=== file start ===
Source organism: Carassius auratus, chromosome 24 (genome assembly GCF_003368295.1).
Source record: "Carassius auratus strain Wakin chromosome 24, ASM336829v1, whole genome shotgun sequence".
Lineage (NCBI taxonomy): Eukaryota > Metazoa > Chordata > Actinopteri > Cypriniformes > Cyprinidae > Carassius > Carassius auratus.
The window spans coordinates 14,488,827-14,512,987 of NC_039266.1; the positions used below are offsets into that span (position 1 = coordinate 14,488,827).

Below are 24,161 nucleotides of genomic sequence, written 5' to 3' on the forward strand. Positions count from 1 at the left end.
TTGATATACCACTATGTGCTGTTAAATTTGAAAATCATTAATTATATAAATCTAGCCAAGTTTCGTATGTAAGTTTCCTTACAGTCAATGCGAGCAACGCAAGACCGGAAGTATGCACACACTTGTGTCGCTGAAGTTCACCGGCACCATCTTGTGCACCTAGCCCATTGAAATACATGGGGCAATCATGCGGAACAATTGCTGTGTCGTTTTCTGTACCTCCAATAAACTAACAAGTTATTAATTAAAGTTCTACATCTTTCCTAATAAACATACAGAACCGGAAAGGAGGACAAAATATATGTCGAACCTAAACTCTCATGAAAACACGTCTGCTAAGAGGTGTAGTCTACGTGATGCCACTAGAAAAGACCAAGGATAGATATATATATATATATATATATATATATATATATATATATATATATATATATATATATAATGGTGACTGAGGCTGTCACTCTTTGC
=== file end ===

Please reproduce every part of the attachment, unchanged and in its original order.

Source organism: Carassius auratus, chromosome 24 (genome assembly GCF_003368295.1).
Source record: "Carassius auratus strain Wakin chromosome 24, ASM336829v1, whole genome shotgun sequence".
Lineage (NCBI taxonomy): Eukaryota > Metazoa > Chordata > Actinopteri > Cypriniformes > Cyprinidae > Carassius > Carassius auratus.
The window spans coordinates 14,488,827-14,512,987 of NC_039266.1; the positions used below are offsets into that span (position 1 = coordinate 14,488,827).

Below are 24,161 nucleotides of genomic sequence, written 5' to 3' on the forward strand. Positions count from 1 at the left end.
TTGATATACCACTATGTGCTGTTAAATTTGAAAATCATTAATTATATAAATCTAGCCAAGTTTCGTATGTAAGTTTCCTTACAGTCAATGCGAGCAACGCAAGACCGGAAGTATGCACACACTTGTGTCGCTGAAGTTCACCGGCACCATCTTGTGCACCTAGCCCATTGAAATACATGGGGCAATCATGCGGAACAATTGCTGTGTCGTTTTCTGTACCTCCAATAAACTAACAAGTTATTAATTAAAGTTCTACATCTTTCCTAATAAACATACAGAACCGGAAAGGAGGACAAAATATATGTCGAACCTAAACTCTCATGAAAACACGTCTGCTAAGAGGTGTAGTCTACGTGATGCCACTAGAAAAGACCAAGGATAGATATATATATATATATATATATATATATATATATATATATATATATATATATATATATAATGGTGACTGAGGCTGTCACTCTTTGC